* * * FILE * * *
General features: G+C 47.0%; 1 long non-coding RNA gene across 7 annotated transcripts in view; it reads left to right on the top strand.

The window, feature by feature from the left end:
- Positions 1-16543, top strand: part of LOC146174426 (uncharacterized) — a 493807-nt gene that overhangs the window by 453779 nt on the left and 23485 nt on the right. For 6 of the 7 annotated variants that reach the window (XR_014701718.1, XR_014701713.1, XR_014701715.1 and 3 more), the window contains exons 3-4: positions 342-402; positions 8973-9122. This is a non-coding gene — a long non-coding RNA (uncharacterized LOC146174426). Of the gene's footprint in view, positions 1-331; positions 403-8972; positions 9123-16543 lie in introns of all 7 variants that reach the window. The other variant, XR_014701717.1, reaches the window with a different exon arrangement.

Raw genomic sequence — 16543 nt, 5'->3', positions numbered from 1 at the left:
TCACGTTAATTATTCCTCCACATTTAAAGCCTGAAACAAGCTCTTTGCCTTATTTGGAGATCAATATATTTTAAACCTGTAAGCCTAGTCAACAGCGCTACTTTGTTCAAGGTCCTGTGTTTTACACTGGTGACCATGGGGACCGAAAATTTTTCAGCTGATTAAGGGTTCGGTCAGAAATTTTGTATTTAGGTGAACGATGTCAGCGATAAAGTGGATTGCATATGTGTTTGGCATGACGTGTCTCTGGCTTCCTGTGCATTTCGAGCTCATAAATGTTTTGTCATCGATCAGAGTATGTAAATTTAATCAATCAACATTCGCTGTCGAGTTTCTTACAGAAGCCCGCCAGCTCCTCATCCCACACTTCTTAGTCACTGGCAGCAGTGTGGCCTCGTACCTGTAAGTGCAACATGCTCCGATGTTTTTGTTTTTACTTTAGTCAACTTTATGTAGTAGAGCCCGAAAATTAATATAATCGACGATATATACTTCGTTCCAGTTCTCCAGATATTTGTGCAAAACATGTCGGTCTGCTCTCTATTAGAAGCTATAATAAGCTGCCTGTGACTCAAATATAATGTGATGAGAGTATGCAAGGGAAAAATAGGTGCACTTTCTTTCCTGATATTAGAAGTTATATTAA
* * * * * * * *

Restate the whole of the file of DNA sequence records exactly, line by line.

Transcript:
General features: G+C 47.0%; 1 long non-coding RNA gene across 7 annotated transcripts in view; it reads left to right on the top strand.

The window, feature by feature from the left end:
- Positions 1-16543, top strand: part of LOC146174426 (uncharacterized) — a 493807-nt gene that overhangs the window by 453779 nt on the left and 23485 nt on the right. For 6 of the 7 annotated variants that reach the window (XR_014701718.1, XR_014701713.1, XR_014701715.1 and 3 more), the window contains exons 3-4: positions 342-402; positions 8973-9122. This is a non-coding gene — a long non-coding RNA (uncharacterized LOC146174426). Of the gene's footprint in view, positions 1-331; positions 403-8972; positions 9123-16543 lie in introns of all 7 variants that reach the window. The other variant, XR_014701717.1, reaches the window with a different exon arrangement.

Raw genomic sequence — 16543 nt, 5'->3', positions numbered from 1 at the left:
TCACGTTAATTATTCCTCCACATTTAAAGCCTGAAACAAGCTCTTTGCCTTATTTGGAGATCAATATATTTTAAACCTGTAAGCCTAGTCAACAGCGCTACTTTGTTCAAGGTCCTGTGTTTTACACTGGTGACCATGGGGACCGAAAATTTTTCAGCTGATTAAGGGTTCGGTCAGAAATTTTGTATTTAGGTGAACGATGTCAGCGATAAAGTGGATTGCATATGTGTTTGGCATGACGTGTCTCTGGCTTCCTGTGCATTTCGAGCTCATAAATGTTTTGTCATCGATCAGAGTATGTAAATTTAATCAATCAACATTCGCTGTCGAGTTTCTTACAGAAGCCCGCCAGCTCCTCATCCCACACTTCTTAGTCACTGGCAGCAGTGTGGCCTCGTACCTGTAAGTGCAACATGCTCCGATGTTTTTGTTTTTACTTTAGTCAACTTTATGTAGTAGAGCCCGAAAATTAATATAATCGACGATATATACTTCGTTCCAGTTCTCCAGATATTTGTGCAAAACATGTCGGTCTGCTCTCTATTAGAAGCTATAATAAGCTGCCTGTGACTCAAATATAATGTGATGAGAGTATGCAAGGGAAAAATAGGTGCACTTTCTTTCCTGATATTAGAAGTTATATTAA